Rest of today and Wednesday morning will be calm. Let’s dive into the severe threat.
The Storm Prediction Center has outlooked us with probabilities of “x” within 25 miles tomorrow.
- 30% chance of damaging (58mph+) straight-line winds
- 5% chance of severe (1″+) hail
- 2% chance of a tornado
There is also a 15% chance of flash flooding within 25 miles.
There’s a lot of variables that affect tomorrow. There are questions about whether or not there will be one or two rounds of severe weather. The timeframe of possible severe weather is also very wide, so it will be important to stay connected all day.
HRRR model (above) gives us a timeframe of approx. 3pm – midnight for Round One. It won’t be storming the entire time, but multiple waves of severe weather are possible. All modes of severe weather will be possible, with damaging straight-line winds being the main threat. Some hail and a tornado or two cannot be ruled out.
*Some models do not think we get a Round One, and only see one round later. This will have to be watched.*
HRRR model gives an ETA of 1-3am very early Thursday AM for Round Two, subject to change.
The severity of Round Two will depend on how “well” the atmosphere can recover from the possible Round One.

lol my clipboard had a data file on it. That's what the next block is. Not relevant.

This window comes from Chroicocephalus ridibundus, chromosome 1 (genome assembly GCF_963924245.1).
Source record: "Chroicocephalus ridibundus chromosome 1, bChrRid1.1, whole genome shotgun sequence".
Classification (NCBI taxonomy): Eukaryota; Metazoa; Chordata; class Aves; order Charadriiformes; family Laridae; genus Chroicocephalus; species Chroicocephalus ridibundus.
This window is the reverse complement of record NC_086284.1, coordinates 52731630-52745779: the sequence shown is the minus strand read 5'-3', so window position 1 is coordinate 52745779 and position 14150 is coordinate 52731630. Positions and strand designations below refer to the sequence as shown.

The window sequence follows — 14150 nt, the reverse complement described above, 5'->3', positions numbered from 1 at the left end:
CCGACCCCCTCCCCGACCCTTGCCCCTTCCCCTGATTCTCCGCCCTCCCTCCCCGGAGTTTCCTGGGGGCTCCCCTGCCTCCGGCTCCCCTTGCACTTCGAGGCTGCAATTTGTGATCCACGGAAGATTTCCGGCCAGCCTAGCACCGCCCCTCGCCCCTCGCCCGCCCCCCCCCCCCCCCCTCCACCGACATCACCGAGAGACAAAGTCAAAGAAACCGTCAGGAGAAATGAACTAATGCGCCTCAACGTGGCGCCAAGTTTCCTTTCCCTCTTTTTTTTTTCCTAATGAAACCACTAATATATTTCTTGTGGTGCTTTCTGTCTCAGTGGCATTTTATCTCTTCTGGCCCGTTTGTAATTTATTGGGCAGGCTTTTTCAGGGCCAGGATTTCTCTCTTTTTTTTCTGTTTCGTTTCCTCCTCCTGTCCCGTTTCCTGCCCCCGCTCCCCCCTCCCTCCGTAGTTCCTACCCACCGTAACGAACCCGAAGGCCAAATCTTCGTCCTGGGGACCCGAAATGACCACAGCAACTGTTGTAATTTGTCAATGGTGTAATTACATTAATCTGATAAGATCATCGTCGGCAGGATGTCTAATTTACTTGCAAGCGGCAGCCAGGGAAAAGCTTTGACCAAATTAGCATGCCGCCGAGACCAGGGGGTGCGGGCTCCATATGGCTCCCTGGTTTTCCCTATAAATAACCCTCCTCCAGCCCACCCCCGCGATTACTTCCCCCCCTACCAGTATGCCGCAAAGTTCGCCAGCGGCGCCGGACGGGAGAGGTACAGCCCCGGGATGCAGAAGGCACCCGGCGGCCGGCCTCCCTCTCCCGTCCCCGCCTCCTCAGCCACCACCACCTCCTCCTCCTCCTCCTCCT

There is no way to know right now if it will be able to. We will know a lot more tomorrow after Round One. We’ll be updating you as new info comes in.
For now, it should be assumed that all modes of severe weather would be possible with Round Two, yet again having damaging straight-line winds as the main threat.
With the threat being overnight, it will be important to have a way to wake-up in case a warning is issued for you.
NOAA Weather Radio, WEA Alerts on your phone, wake-me-up-app are all great options.
Rest of the Week
Thursday morning we could still be dealing with some spotty showers, but we should clear out the rest of the day.
Lower rain chances Friday before they pick back up Saturday. Timing is unclear, but no severe weather expected this weekend.
High temps around average for this time of year.
Weather changes constantly.
Follow @NashSevereWx on Twitter for any changes to this forecast.
We are 100% community supported. No ads. No subscription fees. Keep it free for everyone.
Categories: Forecast Blogs